Ireland: Opportunities Post AIFMD – The Sky Is The Limit

Last Updated: 16 March 2015
Article by Brian Dillon, Kate Curneen, Sean Murray and Carol O‘Shea

Most Read Contributor in Ireland, July 2017

Ireland, as you would expect from a domicile that services over 40% of the world's alternative investment products, was in the vanguard when it came to the implementation of the Alternative Investment Fund Managers Directive ("AIFMD"). At the time of writing there are over 127 Alternative Investment Fund Managers ("AIFMs") regulated in Ireland, with in excess of 2,000 AIFs.

While we can certainly expect the number of AIFs domiciled in Ireland with so called "traditional" alternative asset classes to increase in the coming months, some of the more progressive AIFMs have been seeking out fresh asset classes, in order to utilise the robust framework provided by regulated AIFs. In this regard, the aviation sector may offer an asset class that will appeal to investors' growing appetites.

Prior to the development of the Irish funds industry in the late 1980s, Ireland had already become the jurisdiction of choice for both aircraft financing and leasing operations. The catalyst for this was the establishment of Guinness Peat Aviation ("GPA") in Shannon, County Clare in the mid-1970s.

GPA spawned an industry of global aircraft lessors either headquartered or exercising an established presence in Ireland. The industry here has grown year on year, due primarily to the number of experienced executives and professional services firms available and the attractive legal and taxation regimes in place. To give some idea of the scale of the industry in Ireland currently, nine of the world's ten largest aircraft lessors are located here, with approximately 50% of the entire global aircraft fleet of leased aircraft being managed out of Ireland. Aviation companies based in Ireland include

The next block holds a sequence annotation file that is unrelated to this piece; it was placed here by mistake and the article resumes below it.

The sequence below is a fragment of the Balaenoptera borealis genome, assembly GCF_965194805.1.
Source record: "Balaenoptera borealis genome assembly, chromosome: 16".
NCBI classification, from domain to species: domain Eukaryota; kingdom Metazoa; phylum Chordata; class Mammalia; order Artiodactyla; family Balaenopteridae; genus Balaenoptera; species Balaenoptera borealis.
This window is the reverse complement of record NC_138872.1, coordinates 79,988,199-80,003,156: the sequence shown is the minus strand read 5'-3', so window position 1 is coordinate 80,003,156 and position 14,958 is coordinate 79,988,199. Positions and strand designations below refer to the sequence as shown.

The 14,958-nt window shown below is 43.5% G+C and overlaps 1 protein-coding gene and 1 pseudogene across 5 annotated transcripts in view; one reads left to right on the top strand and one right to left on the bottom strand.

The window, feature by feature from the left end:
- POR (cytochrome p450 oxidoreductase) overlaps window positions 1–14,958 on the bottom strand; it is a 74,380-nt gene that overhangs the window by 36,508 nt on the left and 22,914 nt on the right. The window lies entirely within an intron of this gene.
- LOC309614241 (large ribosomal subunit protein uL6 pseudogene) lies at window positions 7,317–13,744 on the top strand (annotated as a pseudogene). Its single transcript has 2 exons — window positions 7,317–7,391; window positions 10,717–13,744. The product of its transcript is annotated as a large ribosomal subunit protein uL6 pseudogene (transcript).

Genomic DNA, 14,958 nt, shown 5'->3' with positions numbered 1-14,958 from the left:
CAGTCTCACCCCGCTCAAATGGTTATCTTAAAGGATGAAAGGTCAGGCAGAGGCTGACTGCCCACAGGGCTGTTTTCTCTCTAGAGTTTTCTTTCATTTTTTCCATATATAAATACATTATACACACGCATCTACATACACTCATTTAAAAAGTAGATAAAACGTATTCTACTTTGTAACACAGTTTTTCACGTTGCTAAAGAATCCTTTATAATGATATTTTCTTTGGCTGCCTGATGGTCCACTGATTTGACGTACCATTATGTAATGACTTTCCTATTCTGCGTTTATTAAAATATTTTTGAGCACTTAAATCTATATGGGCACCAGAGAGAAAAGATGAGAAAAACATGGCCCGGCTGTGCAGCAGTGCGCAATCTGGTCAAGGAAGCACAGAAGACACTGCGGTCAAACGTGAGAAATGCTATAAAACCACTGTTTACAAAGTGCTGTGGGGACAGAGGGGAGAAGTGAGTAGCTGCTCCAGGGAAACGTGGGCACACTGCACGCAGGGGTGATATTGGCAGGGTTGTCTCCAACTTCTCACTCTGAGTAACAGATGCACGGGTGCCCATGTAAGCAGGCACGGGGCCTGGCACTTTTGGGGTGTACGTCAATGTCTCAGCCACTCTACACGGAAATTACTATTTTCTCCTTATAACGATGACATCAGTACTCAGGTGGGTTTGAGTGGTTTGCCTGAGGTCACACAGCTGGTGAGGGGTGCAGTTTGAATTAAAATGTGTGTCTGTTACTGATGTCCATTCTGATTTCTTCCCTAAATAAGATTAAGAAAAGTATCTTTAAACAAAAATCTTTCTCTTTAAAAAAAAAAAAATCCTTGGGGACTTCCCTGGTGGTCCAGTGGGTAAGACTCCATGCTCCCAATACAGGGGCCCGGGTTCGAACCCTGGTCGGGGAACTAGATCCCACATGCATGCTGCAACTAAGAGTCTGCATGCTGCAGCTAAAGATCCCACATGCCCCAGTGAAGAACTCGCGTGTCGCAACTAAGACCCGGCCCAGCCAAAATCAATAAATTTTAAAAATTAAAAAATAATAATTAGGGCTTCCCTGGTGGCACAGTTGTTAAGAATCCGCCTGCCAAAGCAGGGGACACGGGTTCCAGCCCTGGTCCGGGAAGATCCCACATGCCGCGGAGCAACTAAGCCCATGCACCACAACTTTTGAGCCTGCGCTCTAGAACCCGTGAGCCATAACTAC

More recently, the manner in which aircraft financing is being structured has started to evolve and become more sophisticated. We see private equity and hedge funds assuming an ever more important place in the aviation market. These act as significant sources of equity, and provide capital for both lending and leasing. The range of aviation related assets in which such entities can invest are broad and varied and can include, for example, direct investment in aircraft or aircraft owning entities, secured and unsecured privately placed notes, equity investment in leasing firms as well as aircraft and lease asset backed securities.

Aircraft assets, particularly newer aircraft, have generally not been subject to the wide fluctuations in value seen with many other asset classes. In addition, significant amounts of capital can be put to work relatively easily and effectively in aircraft related investments. Aviation assets are so called "hard assets", which have traditionally proven popular with investors, particularly at less economically certain times. Moreover, aircraft as an asset class has shown notable resilience in the face of inflation, as they are assets that reset their financial terms on a regular periodic basis.

The aviation industry is currently enjoying a period of strong growth. This can be attributed to a number of factors, including growing passenger numbers in Asia and the fact that we are in the middle of a period of global aircraft replacement with many aircraft currently coming to the end of their lifecycle, and new orders for aircraft at all-time highs. In addition, investors are becoming more and more aware of the importance of diversification in terms of asset class and portfolio and are enticed by historically predictable cash flows that aircraft have shown to yield (while remaining quite a liquid asset class). As a result, aircraft as an asset class are becoming more and more attractive to investors and clients of AIFMs.